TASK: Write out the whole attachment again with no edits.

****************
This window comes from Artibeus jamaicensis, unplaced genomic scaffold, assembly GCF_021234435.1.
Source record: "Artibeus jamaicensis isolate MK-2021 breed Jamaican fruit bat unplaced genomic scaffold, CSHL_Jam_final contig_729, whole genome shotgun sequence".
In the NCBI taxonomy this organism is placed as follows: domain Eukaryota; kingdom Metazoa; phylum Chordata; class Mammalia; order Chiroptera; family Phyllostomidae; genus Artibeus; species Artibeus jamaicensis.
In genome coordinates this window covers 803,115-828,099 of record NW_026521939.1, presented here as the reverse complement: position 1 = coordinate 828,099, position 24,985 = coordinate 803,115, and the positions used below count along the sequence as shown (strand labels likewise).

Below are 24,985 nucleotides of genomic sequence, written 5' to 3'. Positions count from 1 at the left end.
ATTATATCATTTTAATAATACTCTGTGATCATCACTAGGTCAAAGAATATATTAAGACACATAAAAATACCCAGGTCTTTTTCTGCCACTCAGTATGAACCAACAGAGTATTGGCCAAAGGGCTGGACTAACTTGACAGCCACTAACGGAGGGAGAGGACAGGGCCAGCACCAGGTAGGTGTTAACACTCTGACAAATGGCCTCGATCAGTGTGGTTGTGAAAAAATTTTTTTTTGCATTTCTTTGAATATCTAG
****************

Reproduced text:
This window comes from Artibeus jamaicensis, unplaced genomic scaffold, assembly GCF_021234435.1.
Source record: "Artibeus jamaicensis isolate MK-2021 breed Jamaican fruit bat unplaced genomic scaffold, CSHL_Jam_final contig_729, whole genome shotgun sequence".
In the NCBI taxonomy this organism is placed as follows: domain Eukaryota; kingdom Metazoa; phylum Chordata; class Mammalia; order Chiroptera; family Phyllostomidae; genus Artibeus; species Artibeus jamaicensis.
In genome coordinates this window covers 803,115-828,099 of record NW_026521939.1, presented here as the reverse complement: position 1 = coordinate 828,099, position 24,985 = coordinate 803,115, and the positions used below count along the sequence as shown (strand labels likewise).

Below are 24,985 nucleotides of genomic sequence, written 5' to 3'. Positions count from 1 at the left end.
ATTATATCATTTTAATAATACTCTGTGATCATCACTAGGTCAAAGAATATATTAAGACACATAAAAATACCCAGGTCTTTTTCTGCCACTCAGTATGAACCAACAGAGTATTGGCCAAAGGGCTGGACTAACTTGACAGCCACTAACGGAGGGAGAGGACAGGGCCAGCACCAGGTAGGTGTTAACACTCTGACAAATGGCCTCGATCAGTGTGGTTGTGAAAAAATTTTTTTTTGCATTTCTTTGAATATCTAG